About the Author

Balancing Motherhood with a Successful Career in STEM

By Kathleen KavanaghKathryn Maupin, and Talea Mayo

Navigating a career as a professional mathematician or researcher is hard enough. But every aspect—working evenings and weekends, traveling to conferences, acquiring tenure, etc.—becomes much more difficult when one adds parenting to the mix. Three SIAM members share their insights and experiences on effectively managing these challenges.

I have a confession: for a long time, I did not really think about the fact that I am a female mathematician. Requests for sound bites about “advice for women in STEM” made me uncomfortable because I didn’t really have any particular suggestions. My mother told me I could be anything I wanted when I grew up if I worked hard enough, so that’s what I did — without really noticing if the people around me were boys or girls. I worked extremely hard simultaneously as a waitress, tutor, and video store clerk to support myself and pay for the last few years of my undergraduate education. I earned a fellowship to attend graduate school and landed the tenure-track academic job that I wanted, which offered a balance of both research and teaching. I had it all!

However, becoming a mother shifted my perspective and caused me to realize that it isn’t totally possible to always have it all — or at least it feels that way. Balancing academia with motherhood (which eventually turned into being a single parent of two daughters) is extremely challenging for me, even though I do know deep down that I am successful at both. It helps to remember that I actually have choices, even when I feel like I don’t. I can say “no” if I want to, or I can say “yes” and describe the exciting opportunities I have to my kids.

For a while, I was the only woman in my department. So when I first found out that I was pregnant, I decided not to take maternity leave and went right back to work thinking I could handle things. My choice was a stupid one that taught me to make smarter decisions. I had no idea how exhausting it is to have a baby and get tenure at the same time. I handed in my tenure packet the same semester my younger daughter was born. I remember rushing home countless times to nurse only to discover that dad had just given the baby a bottle because I was late and she was hungry. Those times made me feel like a total failure as a mother. But I wasn’t a failure; I was just late. And when my child’s eyes lit up upon seeing me, I knew I was forgiven. I also fell asleep at my desk and in departmental meetings on many occasions.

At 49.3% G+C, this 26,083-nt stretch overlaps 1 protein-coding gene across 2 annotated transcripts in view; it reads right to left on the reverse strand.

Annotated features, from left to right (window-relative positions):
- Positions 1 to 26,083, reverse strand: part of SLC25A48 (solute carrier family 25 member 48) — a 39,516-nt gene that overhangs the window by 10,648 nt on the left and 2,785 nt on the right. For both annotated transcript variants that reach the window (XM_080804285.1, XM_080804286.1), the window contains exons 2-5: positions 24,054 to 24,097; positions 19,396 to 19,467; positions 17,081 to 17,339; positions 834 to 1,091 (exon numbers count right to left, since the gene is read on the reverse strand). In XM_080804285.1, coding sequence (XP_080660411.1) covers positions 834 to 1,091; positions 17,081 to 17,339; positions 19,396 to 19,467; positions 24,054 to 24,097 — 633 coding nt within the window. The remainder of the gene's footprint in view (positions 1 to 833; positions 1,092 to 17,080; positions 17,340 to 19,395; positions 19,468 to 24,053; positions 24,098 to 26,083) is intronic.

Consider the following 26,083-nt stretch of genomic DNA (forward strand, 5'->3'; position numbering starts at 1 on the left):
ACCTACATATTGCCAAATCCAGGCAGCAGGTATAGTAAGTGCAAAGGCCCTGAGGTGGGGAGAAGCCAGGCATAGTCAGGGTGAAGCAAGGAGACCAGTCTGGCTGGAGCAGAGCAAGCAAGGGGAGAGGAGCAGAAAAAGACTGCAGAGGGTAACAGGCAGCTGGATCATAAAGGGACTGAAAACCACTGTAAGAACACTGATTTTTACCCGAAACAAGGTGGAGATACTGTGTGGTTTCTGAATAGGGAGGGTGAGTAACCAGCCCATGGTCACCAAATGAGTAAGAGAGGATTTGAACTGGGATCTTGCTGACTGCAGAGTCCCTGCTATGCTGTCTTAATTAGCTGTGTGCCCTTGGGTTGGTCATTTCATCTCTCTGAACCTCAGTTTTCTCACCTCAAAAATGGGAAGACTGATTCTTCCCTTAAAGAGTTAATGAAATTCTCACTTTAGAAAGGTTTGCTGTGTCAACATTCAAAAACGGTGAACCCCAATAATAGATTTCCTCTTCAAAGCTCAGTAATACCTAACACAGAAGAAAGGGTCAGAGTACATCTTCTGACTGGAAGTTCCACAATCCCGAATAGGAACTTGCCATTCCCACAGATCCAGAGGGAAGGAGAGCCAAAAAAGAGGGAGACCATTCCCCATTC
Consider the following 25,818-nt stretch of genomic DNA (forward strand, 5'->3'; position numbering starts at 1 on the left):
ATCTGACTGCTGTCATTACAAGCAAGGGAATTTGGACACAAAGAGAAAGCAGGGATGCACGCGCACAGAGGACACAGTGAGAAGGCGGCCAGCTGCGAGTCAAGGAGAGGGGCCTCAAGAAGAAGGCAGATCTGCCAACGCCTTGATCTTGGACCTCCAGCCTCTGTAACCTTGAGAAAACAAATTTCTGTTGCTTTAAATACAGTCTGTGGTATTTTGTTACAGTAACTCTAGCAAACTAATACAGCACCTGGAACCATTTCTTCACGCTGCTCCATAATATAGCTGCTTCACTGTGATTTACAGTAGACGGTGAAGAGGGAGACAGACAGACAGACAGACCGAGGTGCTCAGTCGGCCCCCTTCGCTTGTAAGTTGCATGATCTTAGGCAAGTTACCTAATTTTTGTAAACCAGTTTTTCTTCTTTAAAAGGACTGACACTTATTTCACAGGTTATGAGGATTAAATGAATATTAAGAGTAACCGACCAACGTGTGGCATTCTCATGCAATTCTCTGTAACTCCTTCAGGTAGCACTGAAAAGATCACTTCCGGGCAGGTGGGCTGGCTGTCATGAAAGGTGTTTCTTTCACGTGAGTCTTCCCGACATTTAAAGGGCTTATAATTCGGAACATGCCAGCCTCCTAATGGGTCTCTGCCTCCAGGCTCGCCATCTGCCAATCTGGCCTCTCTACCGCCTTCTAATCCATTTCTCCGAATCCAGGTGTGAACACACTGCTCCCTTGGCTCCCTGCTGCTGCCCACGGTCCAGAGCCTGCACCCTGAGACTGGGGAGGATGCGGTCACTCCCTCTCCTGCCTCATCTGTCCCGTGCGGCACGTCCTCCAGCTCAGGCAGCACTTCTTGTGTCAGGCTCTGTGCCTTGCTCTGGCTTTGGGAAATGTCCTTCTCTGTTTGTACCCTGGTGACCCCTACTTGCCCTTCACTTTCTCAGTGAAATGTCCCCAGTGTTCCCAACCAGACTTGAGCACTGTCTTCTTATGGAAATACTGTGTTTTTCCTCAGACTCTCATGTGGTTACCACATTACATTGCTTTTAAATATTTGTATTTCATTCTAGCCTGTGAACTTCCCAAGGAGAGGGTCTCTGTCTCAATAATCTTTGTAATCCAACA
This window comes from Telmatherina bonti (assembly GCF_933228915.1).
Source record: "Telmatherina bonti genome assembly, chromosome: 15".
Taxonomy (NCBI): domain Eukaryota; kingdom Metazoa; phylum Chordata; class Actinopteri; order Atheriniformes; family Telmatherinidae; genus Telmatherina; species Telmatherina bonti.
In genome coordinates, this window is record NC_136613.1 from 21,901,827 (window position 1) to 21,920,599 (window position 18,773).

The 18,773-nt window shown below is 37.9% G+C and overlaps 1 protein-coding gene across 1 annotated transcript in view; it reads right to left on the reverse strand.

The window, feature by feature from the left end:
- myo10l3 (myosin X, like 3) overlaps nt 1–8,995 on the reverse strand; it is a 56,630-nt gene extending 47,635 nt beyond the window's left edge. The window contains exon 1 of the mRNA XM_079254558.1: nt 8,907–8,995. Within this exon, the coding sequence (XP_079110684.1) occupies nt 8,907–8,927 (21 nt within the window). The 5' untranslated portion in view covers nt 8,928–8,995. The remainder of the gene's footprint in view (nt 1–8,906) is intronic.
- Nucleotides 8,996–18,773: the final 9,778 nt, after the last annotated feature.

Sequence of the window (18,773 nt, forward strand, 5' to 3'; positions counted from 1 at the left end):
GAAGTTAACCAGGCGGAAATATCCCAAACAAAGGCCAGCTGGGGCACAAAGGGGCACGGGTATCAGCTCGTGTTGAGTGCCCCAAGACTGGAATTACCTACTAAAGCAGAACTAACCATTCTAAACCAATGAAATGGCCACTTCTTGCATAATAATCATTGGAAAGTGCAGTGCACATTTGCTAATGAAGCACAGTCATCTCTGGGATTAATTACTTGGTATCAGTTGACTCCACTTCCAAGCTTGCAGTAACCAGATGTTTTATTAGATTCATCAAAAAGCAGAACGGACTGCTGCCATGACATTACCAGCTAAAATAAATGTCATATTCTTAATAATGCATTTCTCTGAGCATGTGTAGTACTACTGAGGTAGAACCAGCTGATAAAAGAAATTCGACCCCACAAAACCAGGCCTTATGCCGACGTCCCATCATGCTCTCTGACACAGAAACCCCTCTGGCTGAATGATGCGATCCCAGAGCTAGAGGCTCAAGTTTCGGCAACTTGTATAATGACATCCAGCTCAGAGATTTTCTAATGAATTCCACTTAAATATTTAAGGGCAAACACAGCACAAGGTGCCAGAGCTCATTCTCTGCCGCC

As a result, I slowly started to make choices. For example, I decided to administer in-class exams when most other professors in my department gave evening exams. I did not want to be at work from 6-8 p.m., so I found a workaround. Eventually I realized that flexibility is one of the most wonderful things about academia (given a supportive department, for which I am grateful). When my kids were sick, I could be home most of the time and work while they slept. When they had a snow day, they could sit in my class of 100 calculus students and quietly color in the front row. I was able to chaperone school field trips to the zoo or attend the 10 a.m. parent-teacher conferences. If I needed to be home by 3 p.m. to get my daughters off the bus every single day, I could make that happen and still prepare my lectures and write my papers; it just required some focused time management. Did I miss out on some things? Of course. I did not see my daughter ride a bike without training wheels for the first time because I was grading at the kitchen table. I wasn’t there when my other daughter took her first steps because I was away at a conference. My daughter’s letter to Santa once read, “I was good — I played so mommy could get her work done.” Ouch. However, I am thankful for my decision to have a family and maintain my career because both make me happy.

I travel to conferences nearly once a month, which takes strategic planning. But there are perks. The first time my younger daughter ever slept through the night was in a hotel room at the 2008 SIAM Conference on Optimization in Boston, Mass. It was the night before my talk, and also (fittingly) Mother’s Day! A special gift indeed. Now that my girls are in school and have their own schedules, I have to find someone to care for them while I’m away. It takes a village for me to have a career and a family. 

I still don’t really think of myself as a female mathematician, but I do consider myself a mother of two amazing daughters with an incredibly exciting and often challenging career. I would not say that this path is easy or right for everyone, but it is certainly possible with the appropriate strategy and lots of help. As my daughters have gotten older, they have grown to appreciate what I do; they celebrate with me when my Ph.D. students defend their theses or bring me ice cream when I am buried in paper grading. To me, the most important outcome of this is that they know they will have choices about their careers and families too.

Kathleen Kavanagh

Kathryn Maupin (far left) and baby Annette successfully navigated the 2019 SIAM Conference on Computational Science and Engineering, which took place earlier this year in Spokane, Wash. Photo courtesy of Brian Freno.
I always look forward to the SIAM Conference on Computational Science and Engineering. In addition to highlighting new research through various talks, it offers a chance to reconnect with familiar faces from graduate school and previous partnerships, as well as the opportunity to establish potential new collaborations. This year I brought my three-month old daughter with me to Spokane, Wash., along with our au pair to assist with her care while I attended sessions.